If you've been trying to eat more healthily and lose weight, you've no doubt heard the old advice to get a scale and weigh everything to ensure you're getting properly sized portions. There's one more reason to get a scale and weigh everything: your calorie counts in homemade recipes will be more accurate. And that can make a major difference in what you eat.
If you look at recipes from the U.S. versus those from, oh, the rest of the world, you'll notice that the U.S. uses volumes for a lot of measurements. Everyone else uses metric weights. Part of this has to do with almost everyone else in the world using the metric system for all measurements, but a lot of it also has to do with people recognizing that weighing ingredients like flour and sugar leads to more accurate recipes.
Weight Stays the Same
When you use volume as your base for measurement, you're looking for whatever amount of an ingredient will fill a particular space. If the ingredient you're using happens to have particularly large grains, or is particularly fluffy and air-filled that day, you could end up with less of the actual ingredient filling that space. Conversely, you could end up with more of the ingredient, too, if you have particularly dense flour or packed brown sugar, for example.
That changes the calorie counts of your recipe servings. That might not sound so bad if you end up with a little less. However, if you're really trying to get a handle on what you eat, being exact is sometimes better. And really, if you continually get fewer calories than you think, you could end up undereating. Though that might not be a huge issue because you wouldn't be missing out on that much.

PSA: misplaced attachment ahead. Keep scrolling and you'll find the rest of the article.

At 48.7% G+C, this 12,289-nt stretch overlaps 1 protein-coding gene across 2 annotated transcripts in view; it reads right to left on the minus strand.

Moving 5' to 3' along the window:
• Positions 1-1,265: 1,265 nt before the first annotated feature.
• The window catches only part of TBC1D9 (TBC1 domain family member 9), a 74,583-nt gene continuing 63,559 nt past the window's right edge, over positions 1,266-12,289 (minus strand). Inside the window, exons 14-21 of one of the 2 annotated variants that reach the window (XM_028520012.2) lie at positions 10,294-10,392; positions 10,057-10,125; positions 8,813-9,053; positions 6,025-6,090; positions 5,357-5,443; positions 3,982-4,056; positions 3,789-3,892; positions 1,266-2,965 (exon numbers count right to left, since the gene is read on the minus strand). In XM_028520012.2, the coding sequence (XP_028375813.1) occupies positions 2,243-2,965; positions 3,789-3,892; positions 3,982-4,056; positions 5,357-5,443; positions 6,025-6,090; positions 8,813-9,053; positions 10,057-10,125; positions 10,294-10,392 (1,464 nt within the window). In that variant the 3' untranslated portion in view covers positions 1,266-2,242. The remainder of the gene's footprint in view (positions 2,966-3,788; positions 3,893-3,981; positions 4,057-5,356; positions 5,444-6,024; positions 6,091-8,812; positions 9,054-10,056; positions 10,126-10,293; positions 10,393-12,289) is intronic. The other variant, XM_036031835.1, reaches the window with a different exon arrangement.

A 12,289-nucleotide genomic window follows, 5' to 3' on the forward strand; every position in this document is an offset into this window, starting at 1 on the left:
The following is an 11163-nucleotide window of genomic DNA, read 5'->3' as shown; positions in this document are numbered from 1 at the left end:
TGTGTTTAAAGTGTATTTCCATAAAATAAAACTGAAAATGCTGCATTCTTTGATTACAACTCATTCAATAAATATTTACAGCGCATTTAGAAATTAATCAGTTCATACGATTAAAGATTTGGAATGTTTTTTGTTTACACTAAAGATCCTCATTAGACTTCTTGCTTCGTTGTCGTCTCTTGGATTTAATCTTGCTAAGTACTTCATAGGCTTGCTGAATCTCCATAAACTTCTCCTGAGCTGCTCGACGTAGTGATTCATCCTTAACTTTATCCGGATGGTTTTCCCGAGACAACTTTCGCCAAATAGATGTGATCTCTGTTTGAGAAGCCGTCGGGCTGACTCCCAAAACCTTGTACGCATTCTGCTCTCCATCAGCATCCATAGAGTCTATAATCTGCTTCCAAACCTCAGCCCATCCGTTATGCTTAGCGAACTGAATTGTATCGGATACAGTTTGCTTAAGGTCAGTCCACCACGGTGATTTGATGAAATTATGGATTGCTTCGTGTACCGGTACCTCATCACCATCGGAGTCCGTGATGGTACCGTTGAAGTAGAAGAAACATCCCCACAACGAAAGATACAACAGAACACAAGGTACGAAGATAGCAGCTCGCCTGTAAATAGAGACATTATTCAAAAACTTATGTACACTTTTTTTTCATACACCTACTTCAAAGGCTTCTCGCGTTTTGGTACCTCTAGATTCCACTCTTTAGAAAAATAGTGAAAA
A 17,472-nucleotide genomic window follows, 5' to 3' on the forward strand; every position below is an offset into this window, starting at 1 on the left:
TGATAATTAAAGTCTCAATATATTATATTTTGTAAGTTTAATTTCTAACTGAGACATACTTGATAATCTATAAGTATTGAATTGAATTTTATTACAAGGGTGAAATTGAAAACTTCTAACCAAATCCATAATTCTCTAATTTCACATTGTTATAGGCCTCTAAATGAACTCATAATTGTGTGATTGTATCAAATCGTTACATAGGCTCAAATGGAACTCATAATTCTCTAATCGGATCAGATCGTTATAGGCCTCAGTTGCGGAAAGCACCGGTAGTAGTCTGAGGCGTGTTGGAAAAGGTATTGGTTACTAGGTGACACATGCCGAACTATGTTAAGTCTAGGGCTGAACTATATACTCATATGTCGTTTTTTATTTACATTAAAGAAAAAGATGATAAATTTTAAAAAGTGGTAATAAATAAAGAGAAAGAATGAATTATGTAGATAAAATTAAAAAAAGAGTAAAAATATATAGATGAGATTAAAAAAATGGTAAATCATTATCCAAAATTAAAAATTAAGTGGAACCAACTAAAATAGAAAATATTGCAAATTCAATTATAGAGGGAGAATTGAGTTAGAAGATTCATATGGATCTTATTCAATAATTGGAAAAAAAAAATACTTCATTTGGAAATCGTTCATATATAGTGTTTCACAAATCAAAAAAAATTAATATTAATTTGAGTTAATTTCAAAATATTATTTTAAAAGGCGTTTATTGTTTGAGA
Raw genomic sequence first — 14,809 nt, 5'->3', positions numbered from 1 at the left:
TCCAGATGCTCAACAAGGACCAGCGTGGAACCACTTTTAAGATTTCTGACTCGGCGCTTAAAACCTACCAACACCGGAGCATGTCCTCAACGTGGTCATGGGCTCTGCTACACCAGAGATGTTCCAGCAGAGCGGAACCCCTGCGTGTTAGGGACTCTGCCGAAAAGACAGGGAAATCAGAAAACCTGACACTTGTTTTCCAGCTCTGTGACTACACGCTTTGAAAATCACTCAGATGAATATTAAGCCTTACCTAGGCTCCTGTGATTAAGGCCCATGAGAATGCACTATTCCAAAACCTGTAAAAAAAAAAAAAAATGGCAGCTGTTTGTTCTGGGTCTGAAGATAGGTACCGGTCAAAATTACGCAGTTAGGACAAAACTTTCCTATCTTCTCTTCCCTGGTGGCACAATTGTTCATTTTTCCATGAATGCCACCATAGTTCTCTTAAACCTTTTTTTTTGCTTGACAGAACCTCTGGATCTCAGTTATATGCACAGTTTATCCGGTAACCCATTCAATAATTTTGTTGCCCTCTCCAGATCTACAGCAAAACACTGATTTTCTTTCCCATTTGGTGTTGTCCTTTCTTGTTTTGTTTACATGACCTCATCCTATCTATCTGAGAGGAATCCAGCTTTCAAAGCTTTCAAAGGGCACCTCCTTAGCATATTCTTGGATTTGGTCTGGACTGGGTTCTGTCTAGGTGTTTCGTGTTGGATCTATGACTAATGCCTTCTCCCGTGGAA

Volume Can Impact Your Intake
But still, if you end up getting more calories and more of an ingredient, that can have an immediate impact on your diet. Weighing an ingredient is going to be a lot better because you'll still end up with the same weight of flour or sugar, even if it takes up more room in the volume measuring cups you have. Weight-based recipes will have better proportions that can compensate for too much air in flour or finer sugar grains.
Just remember that weighing is for dry goods. You'll still have to use volume for liquids, in milliliters. However, it's easy to find measuring cups for liquids that have milliliters as an option right along with cups and pints. So, you won't have to cram too many measuring cups and tools into your cabinets. Contact Skinny Ms. for more information.